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Four Mirror people held in hacking swoop; more focus on CNN's Piers?


By Noel Young, Correspondent

March 15, 2013 | 3 min read

The UK phone-hacking scandal has erupted again with Sunday People editor James Scott and his deputy Nick Buckley being arrested in dawn raids. Scott is the first serving newspaper editor to be arrested as part of the scandal.

Morgan: Former lieutenant Tina arrester\d

Also arrested was Tina Weaver, former editor of the Sunday Mirror and a onetime lieutenant to Morgan, himself a former News of the World and Daily Mirror editor who has all along denied involvement in phone hacking.

London's Metropolitan Police said the arrests related to "a suspected conspiracy to intercept telephone voicemails," They said the investigation "mainly concerned" activities at the Sunday Mirror tabloid between 2003 and 2004.

Further to the four arrests, former Daily Mirror editor Richard Wallace was interviewed under caution by detectives investigating alleged phone hacking at Mirror Group, the Guardian reported.

Wallace attended a south London police station and was later released.

He was deputy editor of the Sunday Mirror between 2003 and 2004, before becoming editor of the Daily Mirror until 2012.

Wallace is now a PR adviser to Simon Cowell in the US. He is believed to be flying back to the US on Saturday.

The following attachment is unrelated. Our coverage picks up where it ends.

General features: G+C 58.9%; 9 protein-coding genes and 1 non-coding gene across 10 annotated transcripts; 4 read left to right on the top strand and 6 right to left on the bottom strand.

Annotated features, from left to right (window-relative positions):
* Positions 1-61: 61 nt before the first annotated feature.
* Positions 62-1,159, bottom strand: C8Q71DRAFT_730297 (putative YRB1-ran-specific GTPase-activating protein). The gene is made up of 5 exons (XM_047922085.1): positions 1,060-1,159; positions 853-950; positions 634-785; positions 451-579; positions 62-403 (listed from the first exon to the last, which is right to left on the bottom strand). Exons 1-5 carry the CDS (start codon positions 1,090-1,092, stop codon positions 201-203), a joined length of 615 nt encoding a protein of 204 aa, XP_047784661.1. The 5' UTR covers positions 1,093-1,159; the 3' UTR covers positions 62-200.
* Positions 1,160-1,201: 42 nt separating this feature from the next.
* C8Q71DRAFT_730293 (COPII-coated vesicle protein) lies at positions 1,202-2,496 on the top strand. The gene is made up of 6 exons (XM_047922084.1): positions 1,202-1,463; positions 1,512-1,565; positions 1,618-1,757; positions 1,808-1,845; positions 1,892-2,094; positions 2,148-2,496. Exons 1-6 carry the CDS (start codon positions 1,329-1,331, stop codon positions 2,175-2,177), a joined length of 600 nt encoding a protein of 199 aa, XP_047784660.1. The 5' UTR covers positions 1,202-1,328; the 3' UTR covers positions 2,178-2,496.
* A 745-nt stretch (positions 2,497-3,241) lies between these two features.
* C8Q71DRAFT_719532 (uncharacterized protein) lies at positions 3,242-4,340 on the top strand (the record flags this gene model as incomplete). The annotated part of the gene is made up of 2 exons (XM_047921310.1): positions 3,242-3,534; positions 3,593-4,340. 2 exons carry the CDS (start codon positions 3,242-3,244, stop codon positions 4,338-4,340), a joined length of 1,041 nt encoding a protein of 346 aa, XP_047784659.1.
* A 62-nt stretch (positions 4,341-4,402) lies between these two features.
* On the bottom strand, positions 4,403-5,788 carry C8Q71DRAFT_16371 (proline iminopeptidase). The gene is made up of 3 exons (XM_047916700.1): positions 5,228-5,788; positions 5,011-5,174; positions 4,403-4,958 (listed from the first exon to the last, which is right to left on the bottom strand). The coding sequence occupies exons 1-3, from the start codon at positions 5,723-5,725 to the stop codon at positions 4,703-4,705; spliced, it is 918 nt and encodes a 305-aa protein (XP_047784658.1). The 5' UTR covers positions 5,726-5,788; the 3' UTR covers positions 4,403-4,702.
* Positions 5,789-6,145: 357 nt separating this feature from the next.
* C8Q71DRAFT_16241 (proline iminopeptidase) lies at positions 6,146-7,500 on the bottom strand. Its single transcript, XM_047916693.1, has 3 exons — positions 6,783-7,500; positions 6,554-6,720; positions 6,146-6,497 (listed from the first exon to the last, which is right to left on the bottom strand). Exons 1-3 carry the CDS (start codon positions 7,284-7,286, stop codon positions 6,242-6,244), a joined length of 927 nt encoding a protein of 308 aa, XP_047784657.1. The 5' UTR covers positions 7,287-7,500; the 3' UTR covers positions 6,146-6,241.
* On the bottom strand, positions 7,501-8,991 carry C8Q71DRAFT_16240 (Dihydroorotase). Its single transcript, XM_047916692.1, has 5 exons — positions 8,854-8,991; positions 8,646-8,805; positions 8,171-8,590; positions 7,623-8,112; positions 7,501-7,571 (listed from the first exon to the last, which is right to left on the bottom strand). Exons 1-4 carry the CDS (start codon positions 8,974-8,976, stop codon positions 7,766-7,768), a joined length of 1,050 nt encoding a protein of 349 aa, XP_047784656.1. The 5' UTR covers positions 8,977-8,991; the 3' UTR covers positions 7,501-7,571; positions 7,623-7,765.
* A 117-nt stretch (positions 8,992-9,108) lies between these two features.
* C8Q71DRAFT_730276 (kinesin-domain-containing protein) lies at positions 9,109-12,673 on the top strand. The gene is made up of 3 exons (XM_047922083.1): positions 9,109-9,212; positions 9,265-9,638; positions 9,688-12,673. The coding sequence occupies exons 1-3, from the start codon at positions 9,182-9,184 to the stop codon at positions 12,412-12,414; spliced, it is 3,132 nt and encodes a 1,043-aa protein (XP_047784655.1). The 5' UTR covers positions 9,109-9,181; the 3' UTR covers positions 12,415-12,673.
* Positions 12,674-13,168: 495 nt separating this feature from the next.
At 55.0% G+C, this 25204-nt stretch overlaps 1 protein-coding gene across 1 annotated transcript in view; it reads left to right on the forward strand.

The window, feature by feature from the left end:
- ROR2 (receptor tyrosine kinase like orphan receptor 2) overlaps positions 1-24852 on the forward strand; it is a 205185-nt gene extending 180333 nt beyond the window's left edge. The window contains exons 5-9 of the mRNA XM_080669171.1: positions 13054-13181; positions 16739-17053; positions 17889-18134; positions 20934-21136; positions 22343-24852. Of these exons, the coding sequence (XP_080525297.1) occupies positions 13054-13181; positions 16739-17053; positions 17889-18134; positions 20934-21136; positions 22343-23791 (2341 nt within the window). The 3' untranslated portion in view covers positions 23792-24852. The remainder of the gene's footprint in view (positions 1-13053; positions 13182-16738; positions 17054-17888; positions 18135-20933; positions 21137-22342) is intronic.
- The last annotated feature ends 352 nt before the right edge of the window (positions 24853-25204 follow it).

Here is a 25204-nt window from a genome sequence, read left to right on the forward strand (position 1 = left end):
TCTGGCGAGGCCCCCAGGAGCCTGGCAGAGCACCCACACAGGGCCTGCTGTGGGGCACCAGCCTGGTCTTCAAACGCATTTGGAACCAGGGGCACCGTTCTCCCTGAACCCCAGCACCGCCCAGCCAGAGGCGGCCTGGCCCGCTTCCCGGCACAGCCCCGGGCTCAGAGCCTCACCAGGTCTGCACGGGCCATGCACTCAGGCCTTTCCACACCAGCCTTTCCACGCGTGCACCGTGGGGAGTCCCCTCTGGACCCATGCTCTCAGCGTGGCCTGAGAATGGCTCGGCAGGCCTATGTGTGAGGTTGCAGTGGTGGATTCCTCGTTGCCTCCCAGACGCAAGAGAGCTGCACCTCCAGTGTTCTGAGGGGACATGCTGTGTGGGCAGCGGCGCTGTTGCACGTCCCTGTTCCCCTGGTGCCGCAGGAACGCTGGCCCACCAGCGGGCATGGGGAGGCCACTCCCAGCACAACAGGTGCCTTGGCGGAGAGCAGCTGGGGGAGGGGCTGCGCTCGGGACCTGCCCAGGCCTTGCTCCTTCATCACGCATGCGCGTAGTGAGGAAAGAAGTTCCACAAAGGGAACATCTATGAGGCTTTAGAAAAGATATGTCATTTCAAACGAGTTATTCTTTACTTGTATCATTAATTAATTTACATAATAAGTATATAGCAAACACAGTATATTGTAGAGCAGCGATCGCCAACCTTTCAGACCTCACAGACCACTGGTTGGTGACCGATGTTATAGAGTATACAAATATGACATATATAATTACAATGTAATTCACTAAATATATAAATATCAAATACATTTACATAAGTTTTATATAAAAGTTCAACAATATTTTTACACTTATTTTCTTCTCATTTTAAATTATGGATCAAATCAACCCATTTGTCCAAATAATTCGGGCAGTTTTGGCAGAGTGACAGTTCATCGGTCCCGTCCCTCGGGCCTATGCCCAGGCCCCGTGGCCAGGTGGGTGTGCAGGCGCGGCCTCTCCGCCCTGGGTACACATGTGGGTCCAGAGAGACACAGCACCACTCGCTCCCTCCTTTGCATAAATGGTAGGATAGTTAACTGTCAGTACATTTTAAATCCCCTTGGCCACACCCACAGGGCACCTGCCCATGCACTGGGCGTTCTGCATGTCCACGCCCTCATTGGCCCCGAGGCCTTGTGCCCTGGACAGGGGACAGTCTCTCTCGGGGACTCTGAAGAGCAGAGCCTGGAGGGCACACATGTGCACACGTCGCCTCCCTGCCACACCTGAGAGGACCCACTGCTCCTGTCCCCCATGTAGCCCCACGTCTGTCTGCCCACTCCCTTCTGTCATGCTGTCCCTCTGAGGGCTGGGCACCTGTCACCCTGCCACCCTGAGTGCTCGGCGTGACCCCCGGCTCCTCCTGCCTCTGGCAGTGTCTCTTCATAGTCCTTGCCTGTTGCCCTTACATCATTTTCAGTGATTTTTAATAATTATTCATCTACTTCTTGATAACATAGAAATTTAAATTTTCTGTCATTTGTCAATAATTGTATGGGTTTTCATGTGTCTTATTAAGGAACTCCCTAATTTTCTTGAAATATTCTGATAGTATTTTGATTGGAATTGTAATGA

The Sunday Mirror, like the Daily Mirror, is owned by Trinity Mirror , which also owns the Sunday People and a host of regional titles, including the Daily Record and Sunday Mail in Scotland.

Police did not confirm Weaver's name but Trinity Mirror did. Huffington Post said only that a 47-year-old woman was one of the four journalists detained.

Weaver, who was born in 1965, got sympathy notes from fellow journalists.

Neville Thurlbeck, a former News of the World reporter, sent her a Twitter post saying his thoughts were with his former colleague Weaver, whom he said was pregnant and "under severe stress."

CNN host Piers Morgan is a former editor of The Mirror, and of the News of the World, the Rupert Murdoch paper closed when the scandal first broke.

Morgan has not been accused of any wrongdoing. But the US site Bloomberg says "a former Daily Mirror reporter later testified ... that hacking took place on a daily basis among the newspaper’s show-business reporters."

Morgan has previously denied he published any story based on hacking: "I have never hacked a phone, told anyone to hack a phone, nor to my knowledge published any story obtained from the hacking of a phone."


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